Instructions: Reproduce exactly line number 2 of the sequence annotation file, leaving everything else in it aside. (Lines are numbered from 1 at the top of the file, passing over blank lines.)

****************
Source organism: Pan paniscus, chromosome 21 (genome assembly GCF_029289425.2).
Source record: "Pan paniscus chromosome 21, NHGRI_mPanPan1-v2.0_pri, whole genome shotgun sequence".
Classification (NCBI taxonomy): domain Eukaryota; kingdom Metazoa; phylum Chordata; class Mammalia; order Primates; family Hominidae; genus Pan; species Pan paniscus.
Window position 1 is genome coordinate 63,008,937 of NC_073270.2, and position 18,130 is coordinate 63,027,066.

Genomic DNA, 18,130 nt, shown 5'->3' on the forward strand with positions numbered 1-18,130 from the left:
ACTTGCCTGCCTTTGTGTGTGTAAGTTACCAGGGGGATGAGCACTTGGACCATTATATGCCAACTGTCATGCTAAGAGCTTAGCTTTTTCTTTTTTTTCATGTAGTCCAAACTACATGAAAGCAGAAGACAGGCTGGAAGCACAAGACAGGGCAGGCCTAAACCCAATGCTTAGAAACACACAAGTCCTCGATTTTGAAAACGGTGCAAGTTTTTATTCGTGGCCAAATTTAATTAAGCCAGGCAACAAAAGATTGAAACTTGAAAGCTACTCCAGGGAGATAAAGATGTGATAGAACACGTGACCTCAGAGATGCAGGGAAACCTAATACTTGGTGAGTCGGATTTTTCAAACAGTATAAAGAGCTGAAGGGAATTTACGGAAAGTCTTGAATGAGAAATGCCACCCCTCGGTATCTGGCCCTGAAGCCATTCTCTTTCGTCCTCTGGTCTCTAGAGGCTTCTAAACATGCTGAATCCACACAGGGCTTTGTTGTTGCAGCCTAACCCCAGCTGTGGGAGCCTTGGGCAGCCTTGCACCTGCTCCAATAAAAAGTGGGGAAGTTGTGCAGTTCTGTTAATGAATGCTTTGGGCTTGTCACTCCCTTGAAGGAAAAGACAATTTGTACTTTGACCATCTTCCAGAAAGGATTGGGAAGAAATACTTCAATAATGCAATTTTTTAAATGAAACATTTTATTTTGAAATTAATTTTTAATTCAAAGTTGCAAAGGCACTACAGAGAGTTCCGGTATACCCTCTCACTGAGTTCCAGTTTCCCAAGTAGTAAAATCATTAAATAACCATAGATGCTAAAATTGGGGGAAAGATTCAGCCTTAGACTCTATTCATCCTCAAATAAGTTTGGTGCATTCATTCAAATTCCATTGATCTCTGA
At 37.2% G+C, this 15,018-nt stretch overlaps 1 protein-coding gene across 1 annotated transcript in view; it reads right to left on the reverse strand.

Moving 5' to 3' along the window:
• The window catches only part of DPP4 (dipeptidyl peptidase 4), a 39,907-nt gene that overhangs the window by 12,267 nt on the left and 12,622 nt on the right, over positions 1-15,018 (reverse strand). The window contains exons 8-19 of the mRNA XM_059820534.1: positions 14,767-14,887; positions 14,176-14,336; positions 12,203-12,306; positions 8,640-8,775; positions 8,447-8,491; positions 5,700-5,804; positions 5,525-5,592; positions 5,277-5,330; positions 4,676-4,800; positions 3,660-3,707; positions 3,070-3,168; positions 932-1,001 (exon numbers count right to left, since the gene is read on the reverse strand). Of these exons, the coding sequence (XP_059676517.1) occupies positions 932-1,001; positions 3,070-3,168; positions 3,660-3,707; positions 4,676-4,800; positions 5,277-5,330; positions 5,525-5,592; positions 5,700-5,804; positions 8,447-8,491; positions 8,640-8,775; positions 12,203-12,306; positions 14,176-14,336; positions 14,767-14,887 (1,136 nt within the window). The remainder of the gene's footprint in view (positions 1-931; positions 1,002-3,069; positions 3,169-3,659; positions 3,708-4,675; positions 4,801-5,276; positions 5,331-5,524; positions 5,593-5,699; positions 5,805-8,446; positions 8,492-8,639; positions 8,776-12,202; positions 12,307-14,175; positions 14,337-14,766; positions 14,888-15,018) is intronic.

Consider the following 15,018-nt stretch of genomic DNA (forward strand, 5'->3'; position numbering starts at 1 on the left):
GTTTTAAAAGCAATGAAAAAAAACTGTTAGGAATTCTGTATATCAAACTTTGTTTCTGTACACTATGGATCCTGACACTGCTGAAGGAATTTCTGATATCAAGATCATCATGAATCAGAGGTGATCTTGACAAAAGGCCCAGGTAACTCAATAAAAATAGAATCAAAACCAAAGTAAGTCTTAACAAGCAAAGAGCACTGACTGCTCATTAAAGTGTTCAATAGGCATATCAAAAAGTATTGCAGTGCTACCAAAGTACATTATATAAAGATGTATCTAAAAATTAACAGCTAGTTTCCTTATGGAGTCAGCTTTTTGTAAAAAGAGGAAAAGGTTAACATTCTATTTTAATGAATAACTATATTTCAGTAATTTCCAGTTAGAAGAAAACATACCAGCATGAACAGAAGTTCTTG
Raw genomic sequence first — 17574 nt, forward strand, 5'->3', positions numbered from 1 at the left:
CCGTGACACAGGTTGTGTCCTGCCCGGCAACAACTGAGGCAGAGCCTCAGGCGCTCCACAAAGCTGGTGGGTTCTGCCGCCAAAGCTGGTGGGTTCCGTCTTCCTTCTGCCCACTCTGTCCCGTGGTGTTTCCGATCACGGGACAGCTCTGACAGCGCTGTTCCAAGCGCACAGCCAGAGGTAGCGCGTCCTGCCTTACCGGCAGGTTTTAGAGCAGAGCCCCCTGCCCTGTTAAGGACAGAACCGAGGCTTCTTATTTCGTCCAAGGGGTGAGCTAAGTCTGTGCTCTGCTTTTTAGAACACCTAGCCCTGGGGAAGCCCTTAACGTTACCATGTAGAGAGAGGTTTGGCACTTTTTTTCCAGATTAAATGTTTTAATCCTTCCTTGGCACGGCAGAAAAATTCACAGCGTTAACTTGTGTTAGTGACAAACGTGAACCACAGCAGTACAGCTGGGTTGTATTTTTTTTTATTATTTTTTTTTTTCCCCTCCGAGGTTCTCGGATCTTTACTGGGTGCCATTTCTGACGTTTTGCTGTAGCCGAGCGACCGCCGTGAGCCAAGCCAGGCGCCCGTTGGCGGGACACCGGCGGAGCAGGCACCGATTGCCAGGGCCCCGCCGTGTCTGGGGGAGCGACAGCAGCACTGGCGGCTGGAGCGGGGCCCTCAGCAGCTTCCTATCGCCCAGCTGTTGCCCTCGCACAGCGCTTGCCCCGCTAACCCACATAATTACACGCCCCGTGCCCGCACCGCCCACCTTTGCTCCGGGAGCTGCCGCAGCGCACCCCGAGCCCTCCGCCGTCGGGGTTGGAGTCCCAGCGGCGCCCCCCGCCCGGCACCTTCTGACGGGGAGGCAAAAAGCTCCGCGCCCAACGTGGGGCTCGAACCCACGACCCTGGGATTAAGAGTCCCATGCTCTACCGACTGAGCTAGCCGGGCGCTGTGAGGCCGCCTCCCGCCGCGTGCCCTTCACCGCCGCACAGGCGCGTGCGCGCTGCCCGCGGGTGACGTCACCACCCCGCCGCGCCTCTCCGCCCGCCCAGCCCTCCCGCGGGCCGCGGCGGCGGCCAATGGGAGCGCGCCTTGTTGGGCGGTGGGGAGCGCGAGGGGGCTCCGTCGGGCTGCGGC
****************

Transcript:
Source record: "Pan paniscus chromosome 21, NHGRI_mPanPan1-v2.0_pri, whole genome shotgun sequence".